Christoper Nolan Rivets, Rewards With "Dunkirk"

Moral victories were hard to come by for the Allies in World War II, but one of their biggest came quickly: in late May and early June of 1940, less than a year into combat. On the beaches of Dunkirk, France and in the waters offshore occurred a veritable miracle. 400,000 British and French troops found themselves backed into a corner by German forces sweeping west across France. That corner was a French fishing village named Dunkerque, just 40 nautical miles from England. Utterly unprepared for a mass evacuation of men, let alone tanks, weapons, and more, British officers seized on a brief hesitation from the Germans to cobble together a plan: Operation Dynamo.

With all British troops behind a perimeter on marshy land that couldn’t be traversed by German tanks, hundreds of vessels of every size would ferry soldiers across the English Channel from Dunkirk to Dover. Cue the proverbial “It’s so crazy, it just might work.”

It worked.

It’s a story most skillfully told by writer-director Christopher Nolan (“The Dark Knight”) in his tenth feature, aptly titled “Dunkirk.” Shot mostly on IMAX cameras with no expense spared on any front – expensive and complicated practical effects abound where most filmmakers would have settled for CGI – the picture is best experienced in the stunningly high resolution of IMAX theaters equipped to roll 70mm film. Instead of the character-based recreation of one of World War II’s most harrowing incidents that might have been – the movie might have finally landed Nolan his Oscar – he’s delivered the year’s premier experiential drama, boldly putting a premium on audio-visual immersion over traditional storytelling. Much like the military plan it depicts, it works. Against all odds.

The always temporally minded filmmaker (“Memento,” “Inception,” “Interstellar”) once again masterfully plays with our perception of time, this time by intertwining three distinct story segments of varying durations. These three fictionalized but spiritually faithful accounts of Operation Dynamo combine to form a cable with so much tension that it’s lucky “Dunkirk” ends up one of the auteur’s shortest works to date. 107 minutes is just right.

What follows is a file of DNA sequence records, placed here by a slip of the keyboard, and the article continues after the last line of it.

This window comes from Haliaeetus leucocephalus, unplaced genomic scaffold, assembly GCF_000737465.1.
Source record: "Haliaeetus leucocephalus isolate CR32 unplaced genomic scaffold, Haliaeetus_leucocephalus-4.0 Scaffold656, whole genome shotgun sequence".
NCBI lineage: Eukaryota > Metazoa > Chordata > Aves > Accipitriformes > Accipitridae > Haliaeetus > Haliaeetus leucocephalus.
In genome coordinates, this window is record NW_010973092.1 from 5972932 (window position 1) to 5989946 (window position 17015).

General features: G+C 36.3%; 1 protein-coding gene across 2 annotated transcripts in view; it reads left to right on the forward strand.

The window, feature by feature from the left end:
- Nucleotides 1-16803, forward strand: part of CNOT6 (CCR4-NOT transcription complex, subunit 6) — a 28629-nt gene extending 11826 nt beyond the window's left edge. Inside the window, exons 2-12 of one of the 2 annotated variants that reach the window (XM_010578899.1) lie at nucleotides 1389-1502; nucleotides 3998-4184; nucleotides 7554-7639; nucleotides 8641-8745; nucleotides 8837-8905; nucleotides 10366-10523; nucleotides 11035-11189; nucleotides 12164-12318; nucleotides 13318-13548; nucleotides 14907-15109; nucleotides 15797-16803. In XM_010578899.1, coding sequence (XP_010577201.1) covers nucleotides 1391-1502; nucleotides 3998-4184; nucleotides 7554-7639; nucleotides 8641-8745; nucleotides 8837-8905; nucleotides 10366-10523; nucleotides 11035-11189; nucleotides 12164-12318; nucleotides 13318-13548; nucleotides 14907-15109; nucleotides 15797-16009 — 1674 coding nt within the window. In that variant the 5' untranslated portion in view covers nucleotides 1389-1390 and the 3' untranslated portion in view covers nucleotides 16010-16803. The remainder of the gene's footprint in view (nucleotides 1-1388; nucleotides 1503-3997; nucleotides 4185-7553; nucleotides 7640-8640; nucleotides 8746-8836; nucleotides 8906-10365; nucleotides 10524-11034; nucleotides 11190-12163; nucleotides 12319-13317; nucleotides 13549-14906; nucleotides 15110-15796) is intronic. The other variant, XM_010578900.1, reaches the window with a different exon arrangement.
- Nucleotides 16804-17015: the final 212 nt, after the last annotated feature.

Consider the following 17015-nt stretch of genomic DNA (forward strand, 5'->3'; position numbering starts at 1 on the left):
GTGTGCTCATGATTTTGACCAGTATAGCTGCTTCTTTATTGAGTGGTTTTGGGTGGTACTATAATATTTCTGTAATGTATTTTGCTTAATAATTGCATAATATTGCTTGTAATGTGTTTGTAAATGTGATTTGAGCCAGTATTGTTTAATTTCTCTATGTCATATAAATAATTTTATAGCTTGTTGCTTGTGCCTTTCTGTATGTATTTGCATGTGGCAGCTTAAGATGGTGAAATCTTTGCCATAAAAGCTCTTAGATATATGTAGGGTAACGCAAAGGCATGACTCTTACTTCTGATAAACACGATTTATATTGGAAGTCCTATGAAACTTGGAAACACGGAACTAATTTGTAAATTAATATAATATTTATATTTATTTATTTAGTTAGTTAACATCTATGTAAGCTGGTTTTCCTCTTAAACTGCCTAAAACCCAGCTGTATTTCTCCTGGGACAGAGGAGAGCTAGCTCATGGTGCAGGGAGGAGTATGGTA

First, “The Mole,” the part of the story that unfurls on land over the course of a week. Actor Fionn Whitehead is the closest thing “Dunkirk” has to a lead, playing a gawky British Army private and our avatar for those soldiers in desperate need of a ride home. After escaping German fire on the streets of Dunkirk, he makes it to the beach only to find himself in an extended state of limbo. German attacks via air and sea hamper his and so many other’s attempts to find passage, leaving him in a present that’s even more frightening than his immediate past – and potentially fatal future.

Second, “The Sea.” This portion takes place over the course of a day. At the behest of the Royal Navy, a British civilian named Dawson (the marvelous Mark Rylance, “Bridge Of Spies”), his teenage son Peter (Tom Glynn-Carney), and their boat hand George (Barry Keoghan) set sail from England to Dunkirk to assist in Operation Dynamo. The trio has a star-crossed encounter with a wrecked, traumatized British soldier (Cillian Murphy) and then makes a tense rescue attempt of a downed British fighter pilot (Jack Lowden).

Third, “The Air.” An hour in the life of a Royal Air Spitfire pilot named Farrier (Tom Hardy). Farrier and the aforementioned Collins engage in several dogfights with German planes high above the English channel, breathlessly – on our part as well as theirs – fending off threats to the hundreds of thousands of men below. Tom Hardy, his face typically concealed by a mask, unsurprisingly steals the show, doing more acting with one-third of face than most can do with an entire body. Adding to the excitement of the aerial battles is the emphasis on practical effects, with no apparent seam between real and computer-generated. It’s impossible to tell – a boon for a film reliant on absolute immersion.

Conversely, Hans Zimmer’s ticking-clock based score is more bane than boon, ably ramping up tension on its own but never quite blending in with the sparseness of Nolan’s direction. Instead of accenting the pic’s sublime audiovisual notes, Zimmer cuts through the fog of war like a scythe, falling well short of the screenplay’s surprisingly understated symmetry. On several occasions when the three stories overlap both visually and thematically, Zimmer is there with unnecessary musical hand-holding. Nolan’s writing and Lee Smith’s editing are musical in themselves – often mesmerizingly so – making the bombast of a literal ticking clock quite unwelcome.

Musical missteps aside, “Dunkirk” should age beautifully, with its stunning 70mm IMAX presentation a shoo-in for revivals down the line. If it’s not Chris Nolan’s most emotionally resonant film to date (both “Inception” and “Interstellar” more effectively wear their hearts on their sleeves), it’s his most immersive and technically accomplished by a bit. For a concurrently dead simple and wildly innovative white knuckler of a war pic, look no further. One of our greats is back with more greatness.

-J. Olson

Rating: ★★★★ out of ★★★★★ (Very Good)

Release Date: July 21, 2017
Studio: Warner Bros. Pictures
Director: Christopher Nolan
Screenwriter: Christopher Nolan
Starring: Fionn Whitehead, Tom Hardy, Mark Rylance, Tom Glynn-Carney, Jack Lowden, Harry Styles, Aneurin Barnard, James D’Arcy, Barry Keoghan, Kenneth Branagh, Cillian Murphy
MPAA Rating: PG-13 (for intense war experience and some language)